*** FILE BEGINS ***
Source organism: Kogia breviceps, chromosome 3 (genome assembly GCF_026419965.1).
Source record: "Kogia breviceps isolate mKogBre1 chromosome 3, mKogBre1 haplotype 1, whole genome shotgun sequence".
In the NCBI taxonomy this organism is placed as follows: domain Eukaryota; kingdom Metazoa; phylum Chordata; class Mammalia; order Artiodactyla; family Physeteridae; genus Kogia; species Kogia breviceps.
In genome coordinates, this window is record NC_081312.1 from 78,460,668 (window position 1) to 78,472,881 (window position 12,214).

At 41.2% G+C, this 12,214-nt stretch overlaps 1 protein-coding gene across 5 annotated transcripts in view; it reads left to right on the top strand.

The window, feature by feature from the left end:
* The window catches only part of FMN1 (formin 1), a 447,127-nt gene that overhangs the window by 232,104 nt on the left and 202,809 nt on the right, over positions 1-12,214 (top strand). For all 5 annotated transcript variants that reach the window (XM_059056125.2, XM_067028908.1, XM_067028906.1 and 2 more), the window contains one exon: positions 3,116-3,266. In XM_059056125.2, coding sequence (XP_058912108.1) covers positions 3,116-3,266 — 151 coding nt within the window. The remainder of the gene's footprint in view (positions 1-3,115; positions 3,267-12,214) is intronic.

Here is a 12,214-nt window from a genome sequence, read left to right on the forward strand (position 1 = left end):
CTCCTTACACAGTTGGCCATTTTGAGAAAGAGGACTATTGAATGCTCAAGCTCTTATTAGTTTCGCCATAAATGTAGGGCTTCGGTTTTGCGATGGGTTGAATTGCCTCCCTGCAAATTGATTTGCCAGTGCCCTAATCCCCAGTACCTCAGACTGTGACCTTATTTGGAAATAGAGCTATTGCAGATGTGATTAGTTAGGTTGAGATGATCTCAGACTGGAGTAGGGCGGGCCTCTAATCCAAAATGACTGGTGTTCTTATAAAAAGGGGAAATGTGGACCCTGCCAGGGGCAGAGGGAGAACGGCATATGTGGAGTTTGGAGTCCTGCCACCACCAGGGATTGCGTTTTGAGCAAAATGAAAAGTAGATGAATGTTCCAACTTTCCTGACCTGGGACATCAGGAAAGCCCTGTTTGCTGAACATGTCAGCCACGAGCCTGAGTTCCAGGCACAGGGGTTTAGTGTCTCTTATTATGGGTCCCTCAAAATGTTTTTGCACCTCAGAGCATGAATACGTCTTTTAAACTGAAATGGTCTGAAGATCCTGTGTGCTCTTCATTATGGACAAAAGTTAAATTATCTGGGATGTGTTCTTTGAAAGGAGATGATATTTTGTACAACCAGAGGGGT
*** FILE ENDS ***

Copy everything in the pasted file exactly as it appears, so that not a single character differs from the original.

Source organism: Kogia breviceps, chromosome 3 (genome assembly GCF_026419965.1).
Source record: "Kogia breviceps isolate mKogBre1 chromosome 3, mKogBre1 haplotype 1, whole genome shotgun sequence".
In the NCBI taxonomy this organism is placed as follows: domain Eukaryota; kingdom Metazoa; phylum Chordata; class Mammalia; order Artiodactyla; family Physeteridae; genus Kogia; species Kogia breviceps.
In genome coordinates, this window is record NC_081312.1 from 78,460,668 (window position 1) to 78,472,881 (window position 12,214).

At 41.2% G+C, this 12,214-nt stretch overlaps 1 protein-coding gene across 5 annotated transcripts in view; it reads left to right on the top strand.

The window, feature by feature from the left end:
* The window catches only part of FMN1 (formin 1), a 447,127-nt gene that overhangs the window by 232,104 nt on the left and 202,809 nt on the right, over positions 1-12,214 (top strand). For all 5 annotated transcript variants that reach the window (XM_059056125.2, XM_067028908.1, XM_067028906.1 and 2 more), the window contains one exon: positions 3,116-3,266. In XM_059056125.2, coding sequence (XP_058912108.1) covers positions 3,116-3,266 — 151 coding nt within the window. The remainder of the gene's footprint in view (positions 1-3,115; positions 3,267-12,214) is intronic.

Here is a 12,214-nt window from a genome sequence, read left to right on the forward strand (position 1 = left end):
CTCCTTACACAGTTGGCCATTTTGAGAAAGAGGACTATTGAATGCTCAAGCTCTTATTAGTTTCGCCATAAATGTAGGGCTTCGGTTTTGCGATGGGTTGAATTGCCTCCCTGCAAATTGATTTGCCAGTGCCCTAATCCCCAGTACCTCAGACTGTGACCTTATTTGGAAATAGAGCTATTGCAGATGTGATTAGTTAGGTTGAGATGATCTCAGACTGGAGTAGGGCGGGCCTCTAATCCAAAATGACTGGTGTTCTTATAAAAAGGGGAAATGTGGACCCTGCCAGGGGCAGAGGGAGAACGGCATATGTGGAGTTTGGAGTCCTGCCACCACCAGGGATTGCGTTTTGAGCAAAATGAAAAGTAGATGAATGTTCCAACTTTCCTGACCTGGGACATCAGGAAAGCCCTGTTTGCTGAACATGTCAGCCACGAGCCTGAGTTCCAGGCACAGGGGTTTAGTGTCTCTTATTATGGGTCCCTCAAAATGTTTTTGCACCTCAGAGCATGAATACGTCTTTTAAACTGAAATGGTCTGAAGATCCTGTGTGCTCTTCATTATGGACAAAAGTTAAATTATCTGGGATGTGTTCTTTGAAAGGAGATGATATTTTGTACAACCAGAGGGGT